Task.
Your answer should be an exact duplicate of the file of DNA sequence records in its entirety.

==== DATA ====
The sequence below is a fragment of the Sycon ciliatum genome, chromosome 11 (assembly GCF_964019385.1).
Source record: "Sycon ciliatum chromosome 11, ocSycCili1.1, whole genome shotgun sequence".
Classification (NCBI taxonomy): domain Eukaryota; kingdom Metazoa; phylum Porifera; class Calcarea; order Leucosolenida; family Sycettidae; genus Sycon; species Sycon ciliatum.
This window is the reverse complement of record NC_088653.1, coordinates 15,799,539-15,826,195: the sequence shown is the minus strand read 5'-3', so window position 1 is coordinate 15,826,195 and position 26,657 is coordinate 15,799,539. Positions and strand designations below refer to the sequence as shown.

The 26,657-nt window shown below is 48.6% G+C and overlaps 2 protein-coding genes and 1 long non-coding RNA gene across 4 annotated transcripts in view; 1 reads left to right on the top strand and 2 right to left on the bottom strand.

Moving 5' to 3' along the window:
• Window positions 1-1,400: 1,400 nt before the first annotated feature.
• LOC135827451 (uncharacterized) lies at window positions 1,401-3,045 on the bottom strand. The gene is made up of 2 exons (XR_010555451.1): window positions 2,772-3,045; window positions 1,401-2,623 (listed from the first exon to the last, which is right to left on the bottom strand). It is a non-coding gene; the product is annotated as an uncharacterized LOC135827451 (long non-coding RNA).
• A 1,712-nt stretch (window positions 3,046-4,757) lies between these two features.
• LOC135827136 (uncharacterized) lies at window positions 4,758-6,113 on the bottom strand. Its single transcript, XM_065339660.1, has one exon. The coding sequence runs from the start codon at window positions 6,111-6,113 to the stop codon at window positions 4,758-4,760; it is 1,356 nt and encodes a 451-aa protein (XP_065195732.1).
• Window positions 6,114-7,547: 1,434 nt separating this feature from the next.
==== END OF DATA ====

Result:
The sequence below is a fragment of the Sycon ciliatum genome, chromosome 11 (assembly GCF_964019385.1).
Source record: "Sycon ciliatum chromosome 11, ocSycCili1.1, whole genome shotgun sequence".
Classification (NCBI taxonomy): domain Eukaryota; kingdom Metazoa; phylum Porifera; class Calcarea; order Leucosolenida; family Sycettidae; genus Sycon; species Sycon ciliatum.
This window is the reverse complement of record NC_088653.1, coordinates 15,799,539-15,826,195: the sequence shown is the minus strand read 5'-3', so window position 1 is coordinate 15,826,195 and position 26,657 is coordinate 15,799,539. Positions and strand designations below refer to the sequence as shown.

The 26,657-nt window shown below is 48.6% G+C and overlaps 2 protein-coding genes and 1 long non-coding RNA gene across 4 annotated transcripts in view; 1 reads left to right on the top strand and 2 right to left on the bottom strand.

Moving 5' to 3' along the window:
• Window positions 1-1,400: 1,400 nt before the first annotated feature.
• LOC135827451 (uncharacterized) lies at window positions 1,401-3,045 on the bottom strand. The gene is made up of 2 exons (XR_010555451.1): window positions 2,772-3,045; window positions 1,401-2,623 (listed from the first exon to the last, which is right to left on the bottom strand). It is a non-coding gene; the product is annotated as an uncharacterized LOC135827451 (long non-coding RNA).
• A 1,712-nt stretch (window positions 3,046-4,757) lies between these two features.
• LOC135827136 (uncharacterized) lies at window positions 4,758-6,113 on the bottom strand. Its single transcript, XM_065339660.1, has one exon. The coding sequence runs from the start codon at window positions 6,111-6,113 to the stop codon at window positions 4,758-4,760; it is 1,356 nt and encodes a 451-aa protein (XP_065195732.1).
• Window positions 6,114-7,547: 1,434 nt separating this feature from the next.